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Golden fleet off to save coral reefs

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Capt. Steven Breen will guide the 220-foot M/Y Golden Shadow on its next scientific journey, a four-year expedition to gather and share data on the state of coral reefs worldwide.


Based in Miami for the first leg of the journey, Capt. Breen, scientists and ocean philanthropists met last night to talk about the trip and raise money for the International SeaKeepers Society.


Golden Shadow serves as a research platform and we’ve done four previous expeditions in the Red Sea for this cause,” said Breen, who has been on the yacht four years.


Golden Shadow is the original shadow boat and part of the Golden fleet that includes the 265-foot M/Y Golden Odyssey built by Blohm + Voss for Prince Khaled bin Sultan of Saudi Arabia. Golden Shadow has carried ocean and atmospheric testing equipment from SeaKeepers for years and was recently refit with a new version that allows scientists access to the data for further research.


The trip begins in the Bahamas.


“Hogsty Reef asked us for maps of the condition of their reefs and they will use the information we share to protect their habitat,” said Dr. Andy Bruckner, chief scientist for the Khaled bin Sultan Living Oceans Foundation. “Golden Shadow became dedicated for structured research with the goal of reversing the present trends in the coral reef ecosystems.”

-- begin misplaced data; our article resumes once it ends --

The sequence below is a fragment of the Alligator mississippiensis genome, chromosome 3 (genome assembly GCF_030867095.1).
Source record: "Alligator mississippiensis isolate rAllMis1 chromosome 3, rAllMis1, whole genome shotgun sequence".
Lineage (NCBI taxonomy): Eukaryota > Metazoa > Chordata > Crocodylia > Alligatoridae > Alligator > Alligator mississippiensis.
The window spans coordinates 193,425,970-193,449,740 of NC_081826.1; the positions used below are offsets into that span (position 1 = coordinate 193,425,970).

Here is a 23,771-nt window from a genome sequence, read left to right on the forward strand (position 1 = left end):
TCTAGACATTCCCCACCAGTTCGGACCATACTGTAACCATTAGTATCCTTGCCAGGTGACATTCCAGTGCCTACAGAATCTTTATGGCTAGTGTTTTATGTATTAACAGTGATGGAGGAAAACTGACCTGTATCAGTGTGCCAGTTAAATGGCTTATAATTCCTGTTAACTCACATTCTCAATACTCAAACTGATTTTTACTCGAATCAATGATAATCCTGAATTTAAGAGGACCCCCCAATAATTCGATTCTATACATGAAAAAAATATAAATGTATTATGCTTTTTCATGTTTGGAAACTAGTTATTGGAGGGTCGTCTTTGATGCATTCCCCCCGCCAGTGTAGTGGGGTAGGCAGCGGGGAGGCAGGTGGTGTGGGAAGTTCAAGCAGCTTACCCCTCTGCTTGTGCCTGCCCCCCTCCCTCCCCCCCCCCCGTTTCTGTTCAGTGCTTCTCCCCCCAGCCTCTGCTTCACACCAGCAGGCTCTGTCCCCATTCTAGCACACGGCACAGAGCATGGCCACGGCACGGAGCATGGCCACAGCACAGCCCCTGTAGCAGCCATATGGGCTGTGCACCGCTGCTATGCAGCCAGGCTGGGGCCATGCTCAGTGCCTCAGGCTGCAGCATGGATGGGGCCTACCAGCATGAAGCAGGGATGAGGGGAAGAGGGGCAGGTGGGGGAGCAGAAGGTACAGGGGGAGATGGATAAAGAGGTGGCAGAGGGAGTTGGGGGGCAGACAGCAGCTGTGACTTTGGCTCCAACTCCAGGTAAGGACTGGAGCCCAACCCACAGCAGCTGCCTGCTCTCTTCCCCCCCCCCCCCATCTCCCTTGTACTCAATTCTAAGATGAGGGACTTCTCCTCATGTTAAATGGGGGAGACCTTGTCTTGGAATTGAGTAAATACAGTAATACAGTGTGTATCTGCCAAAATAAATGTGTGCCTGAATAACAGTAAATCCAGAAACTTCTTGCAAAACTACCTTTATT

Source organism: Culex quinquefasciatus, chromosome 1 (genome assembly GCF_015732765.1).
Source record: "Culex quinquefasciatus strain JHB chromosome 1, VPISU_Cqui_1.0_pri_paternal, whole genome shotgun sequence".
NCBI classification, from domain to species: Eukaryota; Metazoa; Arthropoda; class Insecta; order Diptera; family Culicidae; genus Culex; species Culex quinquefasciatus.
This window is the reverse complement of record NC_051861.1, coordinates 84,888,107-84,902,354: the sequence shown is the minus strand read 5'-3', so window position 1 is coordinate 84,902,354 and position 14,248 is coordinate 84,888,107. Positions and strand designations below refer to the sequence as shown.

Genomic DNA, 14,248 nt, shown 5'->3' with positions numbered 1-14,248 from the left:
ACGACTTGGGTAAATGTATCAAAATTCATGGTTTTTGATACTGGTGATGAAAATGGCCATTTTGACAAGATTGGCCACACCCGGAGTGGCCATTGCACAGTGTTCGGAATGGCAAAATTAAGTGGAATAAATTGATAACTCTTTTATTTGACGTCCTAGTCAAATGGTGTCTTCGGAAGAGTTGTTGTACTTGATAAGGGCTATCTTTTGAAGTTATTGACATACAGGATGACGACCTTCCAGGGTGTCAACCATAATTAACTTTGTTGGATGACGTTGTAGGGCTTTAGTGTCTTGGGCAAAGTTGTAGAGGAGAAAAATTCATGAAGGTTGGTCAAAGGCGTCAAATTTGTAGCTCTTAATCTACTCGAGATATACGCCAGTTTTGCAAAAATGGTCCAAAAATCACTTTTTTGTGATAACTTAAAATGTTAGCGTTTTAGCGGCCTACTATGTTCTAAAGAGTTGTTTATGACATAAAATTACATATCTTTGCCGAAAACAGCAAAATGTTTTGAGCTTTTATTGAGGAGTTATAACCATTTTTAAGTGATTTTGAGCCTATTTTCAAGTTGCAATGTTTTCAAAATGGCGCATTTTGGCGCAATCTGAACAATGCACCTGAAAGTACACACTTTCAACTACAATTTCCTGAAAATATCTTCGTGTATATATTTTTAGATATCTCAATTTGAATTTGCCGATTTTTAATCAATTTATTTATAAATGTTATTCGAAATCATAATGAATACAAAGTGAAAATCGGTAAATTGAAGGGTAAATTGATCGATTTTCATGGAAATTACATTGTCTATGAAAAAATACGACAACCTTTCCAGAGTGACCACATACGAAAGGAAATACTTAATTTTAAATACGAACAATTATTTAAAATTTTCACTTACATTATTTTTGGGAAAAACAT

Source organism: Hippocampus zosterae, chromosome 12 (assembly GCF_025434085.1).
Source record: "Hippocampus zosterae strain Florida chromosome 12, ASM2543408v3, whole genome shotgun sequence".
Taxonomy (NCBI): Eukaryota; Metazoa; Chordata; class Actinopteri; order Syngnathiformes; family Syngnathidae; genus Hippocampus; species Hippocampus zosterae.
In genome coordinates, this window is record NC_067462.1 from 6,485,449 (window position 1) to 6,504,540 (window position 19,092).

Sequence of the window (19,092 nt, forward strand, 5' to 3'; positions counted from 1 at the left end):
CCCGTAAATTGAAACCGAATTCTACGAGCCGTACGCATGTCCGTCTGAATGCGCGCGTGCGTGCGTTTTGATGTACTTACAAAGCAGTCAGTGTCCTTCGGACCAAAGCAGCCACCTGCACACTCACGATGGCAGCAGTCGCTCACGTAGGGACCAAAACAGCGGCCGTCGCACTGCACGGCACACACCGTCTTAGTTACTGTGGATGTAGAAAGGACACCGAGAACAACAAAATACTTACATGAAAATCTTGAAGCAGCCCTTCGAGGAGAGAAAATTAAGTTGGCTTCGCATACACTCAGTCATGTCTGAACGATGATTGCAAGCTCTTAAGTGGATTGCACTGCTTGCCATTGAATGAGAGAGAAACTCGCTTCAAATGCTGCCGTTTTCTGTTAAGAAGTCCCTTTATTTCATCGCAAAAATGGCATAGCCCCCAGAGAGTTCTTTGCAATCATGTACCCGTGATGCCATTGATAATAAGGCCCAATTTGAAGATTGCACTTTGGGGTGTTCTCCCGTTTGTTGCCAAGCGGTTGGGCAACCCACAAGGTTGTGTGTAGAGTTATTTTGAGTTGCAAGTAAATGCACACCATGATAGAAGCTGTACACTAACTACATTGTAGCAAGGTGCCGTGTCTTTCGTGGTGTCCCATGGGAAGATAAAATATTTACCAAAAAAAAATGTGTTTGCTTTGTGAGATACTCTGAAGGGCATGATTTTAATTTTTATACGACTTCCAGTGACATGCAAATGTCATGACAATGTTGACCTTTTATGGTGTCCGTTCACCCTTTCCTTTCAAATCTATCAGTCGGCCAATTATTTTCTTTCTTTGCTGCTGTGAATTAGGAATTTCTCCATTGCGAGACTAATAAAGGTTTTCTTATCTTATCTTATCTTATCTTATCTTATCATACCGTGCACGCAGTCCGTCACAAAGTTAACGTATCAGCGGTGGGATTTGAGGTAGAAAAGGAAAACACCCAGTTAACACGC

Capable of transporting 24 crew and 24 guests, the vessel will visit Third World countries and isolated areas that often do not have infrastructure to process waste, protect habitats and deal with other threats to reefs.


“Our goal is to get into really remote locations,” Bruckner said. “Those are the areas where less research is being done. They have the healthiest reefs, but are in danger of degradation.”


After the Bahamas, the Golden Shadow will head to the Caribbean for the rest of this year and next, Bruckner said. After that, to the Panama Canal, the Galapagos and then to French Polynesia. The yacht will change base as it changes geographic region, including to Tahiti and Sydney.


“These areas will give us a chance to see what reefs should really look like when they’re healthy,” Bruckner said. “It is planned now to be a four-year expedition, but it will probably be extended to five or six years.”


The research will be supported by several systems integrated through a geographic information system (GIS) that combines geographically referenced information.


“Data collected initially focuses on habitat mapping through satellite images of reflected light, as well as data from the use of acoustic sensors,” Bruckner said.


Then the vessel will navigate through the mapped areas to gather more data. At that point, a dive team can get on-site to record visual data about the coral, fish and ecosystem.


All of this will be integrated with the SeaKeeper equipment data as it gathers GPS location, wind speed and direction, air temperature, barometric pressure, relative humidity, sea surface temperature, salinity, pH and oxygen levels.


After gathering data, the Living Oceans Foundation will share the information with the reefs’ nations and suggest steps to help preserve them. For more on the journey, visit www.globalreefexpedition.com.

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